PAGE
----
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22. Ovid

Paula Vogel, who was my teacher, teaches that there are six plot forms, and Aristotelian form, or the linear arc, is only one of them. Aristotelian form progresses through a logical series of cause and effect. One thing happens, so the next thing happens, so the next thing happens, so the climax happens, and so on. Vogel explains that alternatives to Aristotelian forms include: circular form (see Le Ronde), backwards form (see An Artist Descending the Staircase, Betrayal), repetitive form (Le Ronde, Waiting for Godot), associative form (see all of Shakespeare’s work, where the logic of image following image seems to determine one scene following the next, rather than linear cause and effect), and what Vogel calls synthetic fragment, where two different time periods can co-exist, see Angels in America or Top Girls.
I would humbly add a seventh form, Ovidian. In Ovid’s Metamorphoses, he begins: “let me begin to tell of forms changed”. (Various translators translate the line differently—bodies transforming into different shapes, for example.) In any case, his emphasis, in terms of story, is transformation, rather than a scene of conflict or rational cause and effect. Gods become swans, people become trees, people fall in love and die, the supernatural world is permeable. This story structure is more similar to what we know as fairy tale structure. Objects have magical properties, people transform, the natural world is likewise transformative. One thing becomes another becomes another and there is no clear moral or verisimilitude; if there can be said to be verisimilitude, it is the sort that imitates dreams or the unconscious.
Perhaps change is all-important in most dramatic forms; in the arc play, change is usually of the moral variety—a lesson learned. But in Ovidian form, there seems to be a pleasure in change itself, as opposed to pleasure in moral improvement.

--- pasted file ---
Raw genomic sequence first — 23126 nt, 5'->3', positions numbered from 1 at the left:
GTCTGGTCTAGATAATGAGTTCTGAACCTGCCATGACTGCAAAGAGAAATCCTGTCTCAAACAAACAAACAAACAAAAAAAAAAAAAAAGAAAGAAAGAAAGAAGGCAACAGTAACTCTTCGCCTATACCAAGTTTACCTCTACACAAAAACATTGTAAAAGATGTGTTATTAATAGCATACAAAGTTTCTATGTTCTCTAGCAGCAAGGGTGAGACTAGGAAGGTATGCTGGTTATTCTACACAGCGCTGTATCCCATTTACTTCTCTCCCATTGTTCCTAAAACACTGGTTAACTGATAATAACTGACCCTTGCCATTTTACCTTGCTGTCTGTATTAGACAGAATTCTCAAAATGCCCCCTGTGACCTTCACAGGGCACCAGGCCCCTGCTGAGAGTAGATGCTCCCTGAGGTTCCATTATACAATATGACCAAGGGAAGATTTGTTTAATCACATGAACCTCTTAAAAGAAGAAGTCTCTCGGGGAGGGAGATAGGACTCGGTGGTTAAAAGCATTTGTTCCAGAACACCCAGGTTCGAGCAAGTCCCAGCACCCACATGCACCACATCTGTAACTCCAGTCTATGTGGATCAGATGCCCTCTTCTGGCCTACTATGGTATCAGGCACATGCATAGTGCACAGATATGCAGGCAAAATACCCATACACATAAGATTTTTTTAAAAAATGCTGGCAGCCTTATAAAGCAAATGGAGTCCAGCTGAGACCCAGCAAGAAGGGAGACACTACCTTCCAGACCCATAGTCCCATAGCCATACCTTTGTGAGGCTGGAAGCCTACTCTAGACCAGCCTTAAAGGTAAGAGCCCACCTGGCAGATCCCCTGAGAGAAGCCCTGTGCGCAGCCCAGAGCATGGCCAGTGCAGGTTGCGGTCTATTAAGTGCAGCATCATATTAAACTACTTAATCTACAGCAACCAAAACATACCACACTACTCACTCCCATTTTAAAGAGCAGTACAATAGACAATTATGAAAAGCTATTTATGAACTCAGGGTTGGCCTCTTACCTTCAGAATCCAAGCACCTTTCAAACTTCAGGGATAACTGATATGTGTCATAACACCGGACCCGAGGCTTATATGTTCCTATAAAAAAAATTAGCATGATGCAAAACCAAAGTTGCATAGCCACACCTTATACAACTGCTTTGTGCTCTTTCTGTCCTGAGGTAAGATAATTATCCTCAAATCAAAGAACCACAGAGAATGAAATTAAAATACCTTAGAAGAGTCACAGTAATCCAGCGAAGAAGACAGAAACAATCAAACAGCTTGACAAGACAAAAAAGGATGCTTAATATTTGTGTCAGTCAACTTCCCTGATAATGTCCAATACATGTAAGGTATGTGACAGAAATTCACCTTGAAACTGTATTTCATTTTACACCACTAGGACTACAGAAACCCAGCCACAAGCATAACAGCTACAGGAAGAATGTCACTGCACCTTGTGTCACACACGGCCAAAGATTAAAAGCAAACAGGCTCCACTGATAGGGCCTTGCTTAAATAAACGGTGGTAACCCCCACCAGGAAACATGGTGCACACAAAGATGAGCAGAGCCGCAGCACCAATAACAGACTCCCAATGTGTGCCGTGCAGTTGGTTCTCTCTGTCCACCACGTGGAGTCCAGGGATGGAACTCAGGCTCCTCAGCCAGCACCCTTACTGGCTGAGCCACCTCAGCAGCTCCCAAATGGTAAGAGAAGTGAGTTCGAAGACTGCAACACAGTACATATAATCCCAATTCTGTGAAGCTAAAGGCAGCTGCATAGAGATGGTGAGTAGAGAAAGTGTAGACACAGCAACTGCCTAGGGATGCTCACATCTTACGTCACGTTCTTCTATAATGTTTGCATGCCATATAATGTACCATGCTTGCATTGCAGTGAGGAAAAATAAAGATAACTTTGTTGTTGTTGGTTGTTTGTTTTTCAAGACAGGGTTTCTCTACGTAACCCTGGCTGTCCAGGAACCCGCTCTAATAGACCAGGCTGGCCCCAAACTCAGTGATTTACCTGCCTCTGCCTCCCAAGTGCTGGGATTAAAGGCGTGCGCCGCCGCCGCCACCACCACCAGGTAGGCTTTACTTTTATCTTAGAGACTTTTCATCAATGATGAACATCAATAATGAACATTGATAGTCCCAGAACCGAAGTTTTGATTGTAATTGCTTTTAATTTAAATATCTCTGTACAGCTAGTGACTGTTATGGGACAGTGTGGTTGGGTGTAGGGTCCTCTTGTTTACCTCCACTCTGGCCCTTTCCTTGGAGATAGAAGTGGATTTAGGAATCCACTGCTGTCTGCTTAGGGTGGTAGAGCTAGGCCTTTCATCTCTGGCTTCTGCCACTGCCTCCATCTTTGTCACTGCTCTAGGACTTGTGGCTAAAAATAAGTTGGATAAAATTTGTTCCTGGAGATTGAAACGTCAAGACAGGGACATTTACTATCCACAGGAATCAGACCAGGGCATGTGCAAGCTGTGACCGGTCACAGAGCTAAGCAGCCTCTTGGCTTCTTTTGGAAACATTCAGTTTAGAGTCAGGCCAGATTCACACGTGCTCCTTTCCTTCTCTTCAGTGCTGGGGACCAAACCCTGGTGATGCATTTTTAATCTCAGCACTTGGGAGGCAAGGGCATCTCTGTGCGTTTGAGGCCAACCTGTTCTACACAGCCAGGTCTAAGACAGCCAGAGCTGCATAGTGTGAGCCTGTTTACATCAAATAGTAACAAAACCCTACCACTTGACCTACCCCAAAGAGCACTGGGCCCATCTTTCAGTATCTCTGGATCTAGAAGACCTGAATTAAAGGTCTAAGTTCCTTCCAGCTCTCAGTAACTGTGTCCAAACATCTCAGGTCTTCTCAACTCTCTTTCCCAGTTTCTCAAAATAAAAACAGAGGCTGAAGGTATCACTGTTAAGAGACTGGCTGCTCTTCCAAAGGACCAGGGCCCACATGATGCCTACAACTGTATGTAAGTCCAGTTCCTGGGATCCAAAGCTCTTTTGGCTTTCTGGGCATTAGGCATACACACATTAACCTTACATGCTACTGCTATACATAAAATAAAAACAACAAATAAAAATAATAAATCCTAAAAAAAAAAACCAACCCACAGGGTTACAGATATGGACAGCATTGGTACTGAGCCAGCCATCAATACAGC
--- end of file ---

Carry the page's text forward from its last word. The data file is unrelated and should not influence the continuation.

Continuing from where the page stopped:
We now live in an age where people crave magic and transformation. We want Harry Potter. (One might argue that we want Harry Potter because of political escapism. That is another matter). Still, I would argue that at the level of the story we crave transformation and understand transformation as much as we crave verisimilitude. But Ovidian form is not taught at universities as a genuine narrative form because it is very hard to teach the art of transformation; it seems easier to attempt to teach the mimetic arts. Aristotle lays out his theories in lecture form, easily accessible, whereas Ovid simply flies, and it is difficult to teach the art of flying. Apparently the Renaissance as an age could not get enough of Ovid, and Shakespeare almost seems to have slept with Ovid under his pillow.
I grew up on Shakespeare’s romances, in which people become asses, and this brand of theatrical transformation felt normal to me rather than odd. But in the contemporary literary world, things that are “magic” are cordoned off and labeled “magic realism”. Apparently Marquez himself disdains the term, and said that most of what happened in Love in the time of Cholera actually happened in his village.

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